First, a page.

Moura is a monumental town set on the border lands with Spain - known for its olives and sparkling water. But take a look at the town’s coat of arms, and questions will come to mind. As in, why is there a dead princess on it? During the time of Arab rule, the town was well fortified — and well defended as the capital of the Al-Manijah district. The knights of a young Portugal needed to capture the town, and the only way was through sneaky means. It was 1166, and a Moorish princess named Salúquia, daughter of the city governor, was set to wed a neighboring prince. On the eve of their marriage, the prince’s party was captured and killed by Christian knights, who then disguised themselves as the prince and set off to Moura. Salúquia was waiting for her love to arrive from the top of the castle keep. The disguised knights were allowed to enter the town gates. But as soon as they entered, they turned on the local defenders and took the town by surprise. Salúquia, seeing this in horror, soon realized that her love was dead. In despair, she threw herself from the tower to her death. Moved by the tragedy, the Portuguese troops renamed the town Terra da Moura Salúquia, or simply Moura. And the symbol of the town became the Salúquia Tower, celebrating the legend of the Moorish princess. The tower still stands….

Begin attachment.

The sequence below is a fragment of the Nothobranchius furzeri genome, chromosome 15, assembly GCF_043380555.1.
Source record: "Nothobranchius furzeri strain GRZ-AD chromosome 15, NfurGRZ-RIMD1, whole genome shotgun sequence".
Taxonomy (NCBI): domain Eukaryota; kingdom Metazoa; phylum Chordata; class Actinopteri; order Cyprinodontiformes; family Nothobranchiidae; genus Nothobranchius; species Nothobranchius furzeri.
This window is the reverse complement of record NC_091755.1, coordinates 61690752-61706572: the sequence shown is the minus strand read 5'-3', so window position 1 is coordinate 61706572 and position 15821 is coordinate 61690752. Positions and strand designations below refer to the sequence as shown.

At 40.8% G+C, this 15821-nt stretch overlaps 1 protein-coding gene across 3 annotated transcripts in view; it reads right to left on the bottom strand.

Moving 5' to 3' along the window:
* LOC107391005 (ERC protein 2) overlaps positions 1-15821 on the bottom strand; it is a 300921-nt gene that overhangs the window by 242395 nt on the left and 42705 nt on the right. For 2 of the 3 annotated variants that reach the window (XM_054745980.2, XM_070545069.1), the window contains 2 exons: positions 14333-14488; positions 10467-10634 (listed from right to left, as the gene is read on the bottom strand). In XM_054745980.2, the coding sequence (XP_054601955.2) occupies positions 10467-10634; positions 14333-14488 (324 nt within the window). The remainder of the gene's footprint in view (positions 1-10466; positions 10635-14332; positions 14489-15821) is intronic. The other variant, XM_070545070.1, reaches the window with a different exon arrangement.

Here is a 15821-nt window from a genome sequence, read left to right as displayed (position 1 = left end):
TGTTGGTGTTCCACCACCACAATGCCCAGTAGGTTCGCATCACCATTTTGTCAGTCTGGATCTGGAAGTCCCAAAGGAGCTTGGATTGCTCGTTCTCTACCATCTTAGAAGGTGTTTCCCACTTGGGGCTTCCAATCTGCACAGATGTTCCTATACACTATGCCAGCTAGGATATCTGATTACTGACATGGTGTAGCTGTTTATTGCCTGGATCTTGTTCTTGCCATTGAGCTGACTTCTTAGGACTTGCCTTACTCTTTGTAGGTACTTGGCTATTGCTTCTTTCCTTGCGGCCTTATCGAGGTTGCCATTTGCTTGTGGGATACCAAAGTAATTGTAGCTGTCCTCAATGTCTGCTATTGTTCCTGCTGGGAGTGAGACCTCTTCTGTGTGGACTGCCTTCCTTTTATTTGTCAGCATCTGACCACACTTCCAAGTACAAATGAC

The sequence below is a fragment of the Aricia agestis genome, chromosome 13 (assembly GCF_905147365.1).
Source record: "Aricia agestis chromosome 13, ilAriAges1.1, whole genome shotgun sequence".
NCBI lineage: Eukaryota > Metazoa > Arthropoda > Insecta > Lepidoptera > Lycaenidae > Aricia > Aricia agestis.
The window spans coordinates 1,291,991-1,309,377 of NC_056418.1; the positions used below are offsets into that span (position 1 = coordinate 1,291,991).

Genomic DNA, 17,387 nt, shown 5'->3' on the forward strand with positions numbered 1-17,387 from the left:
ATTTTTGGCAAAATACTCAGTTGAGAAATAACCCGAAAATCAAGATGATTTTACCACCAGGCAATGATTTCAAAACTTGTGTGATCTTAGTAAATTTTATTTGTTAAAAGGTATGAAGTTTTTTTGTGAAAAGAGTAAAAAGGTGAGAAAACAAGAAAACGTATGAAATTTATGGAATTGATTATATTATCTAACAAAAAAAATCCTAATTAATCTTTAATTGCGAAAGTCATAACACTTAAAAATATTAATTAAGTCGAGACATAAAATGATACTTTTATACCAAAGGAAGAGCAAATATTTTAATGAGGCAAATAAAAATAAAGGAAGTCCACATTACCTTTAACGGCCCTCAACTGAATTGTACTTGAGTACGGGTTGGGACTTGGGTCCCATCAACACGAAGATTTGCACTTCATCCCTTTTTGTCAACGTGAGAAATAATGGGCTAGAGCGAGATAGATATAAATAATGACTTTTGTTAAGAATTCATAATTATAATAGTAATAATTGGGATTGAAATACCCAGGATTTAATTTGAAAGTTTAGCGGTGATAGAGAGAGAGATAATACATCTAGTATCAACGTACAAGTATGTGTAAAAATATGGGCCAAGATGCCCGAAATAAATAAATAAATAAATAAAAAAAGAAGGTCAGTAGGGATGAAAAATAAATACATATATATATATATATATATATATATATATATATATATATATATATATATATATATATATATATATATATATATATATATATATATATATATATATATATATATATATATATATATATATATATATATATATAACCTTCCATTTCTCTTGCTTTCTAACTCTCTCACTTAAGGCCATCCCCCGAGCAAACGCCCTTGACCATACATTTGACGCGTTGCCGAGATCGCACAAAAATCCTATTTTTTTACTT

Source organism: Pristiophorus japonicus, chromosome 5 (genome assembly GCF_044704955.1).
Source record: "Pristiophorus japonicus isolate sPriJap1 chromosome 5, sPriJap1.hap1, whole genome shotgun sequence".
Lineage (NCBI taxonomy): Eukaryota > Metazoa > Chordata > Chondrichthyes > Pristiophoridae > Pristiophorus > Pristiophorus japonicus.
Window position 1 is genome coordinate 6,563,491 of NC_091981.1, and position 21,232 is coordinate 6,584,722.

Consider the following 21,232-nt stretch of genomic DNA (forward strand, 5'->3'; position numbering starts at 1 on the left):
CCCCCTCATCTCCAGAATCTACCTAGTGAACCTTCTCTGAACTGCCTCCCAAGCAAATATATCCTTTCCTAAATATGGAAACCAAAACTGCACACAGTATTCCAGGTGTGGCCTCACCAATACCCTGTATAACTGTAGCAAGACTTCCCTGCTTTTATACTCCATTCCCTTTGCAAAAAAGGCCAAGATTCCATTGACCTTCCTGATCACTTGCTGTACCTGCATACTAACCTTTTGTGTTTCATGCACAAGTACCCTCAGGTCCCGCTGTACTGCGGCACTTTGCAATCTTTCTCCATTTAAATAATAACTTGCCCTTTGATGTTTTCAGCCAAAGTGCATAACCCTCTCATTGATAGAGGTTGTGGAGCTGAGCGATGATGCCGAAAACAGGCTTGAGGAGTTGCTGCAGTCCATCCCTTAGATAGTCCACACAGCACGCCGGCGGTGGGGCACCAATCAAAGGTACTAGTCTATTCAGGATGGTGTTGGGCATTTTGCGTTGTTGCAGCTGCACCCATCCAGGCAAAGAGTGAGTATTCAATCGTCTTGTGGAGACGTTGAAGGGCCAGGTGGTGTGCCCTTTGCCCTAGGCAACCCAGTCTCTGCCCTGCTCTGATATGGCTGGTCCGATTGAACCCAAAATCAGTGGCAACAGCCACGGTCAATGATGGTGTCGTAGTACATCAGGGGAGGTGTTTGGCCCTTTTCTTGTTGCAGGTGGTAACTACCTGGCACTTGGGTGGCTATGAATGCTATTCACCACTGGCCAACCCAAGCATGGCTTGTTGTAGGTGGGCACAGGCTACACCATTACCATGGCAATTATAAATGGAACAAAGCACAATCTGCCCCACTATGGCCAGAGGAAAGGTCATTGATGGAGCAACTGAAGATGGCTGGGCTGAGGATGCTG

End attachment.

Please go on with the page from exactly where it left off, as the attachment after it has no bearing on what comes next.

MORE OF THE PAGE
Nisa: The Nice of Portugal?

Legend has it that in the early years of Portugal, whose first king was of southern French lineage, that a group of settlers from Nice, France, came to the Alentejo to settle a town on the border with the Arabs to the South - and they named it after their old homeland. And over 800 years later it became Nisa. Certainly the fine sheep’s milk cheese, bright streets and name hint that there may be some truth there. The old town has a unique feel about it. Built around the ruins of a 13th-century castle and wall with imposing gates still stand at the Porta de Montalvão and Porta da Villa. A Renaissance fountain and baroque church are worth exploring in the old quarter, too. But then there are cheeses to taste with a light-yellow hue, semi-soft and delicious-made from raw sheep’s milk and has a slight herbal-taste.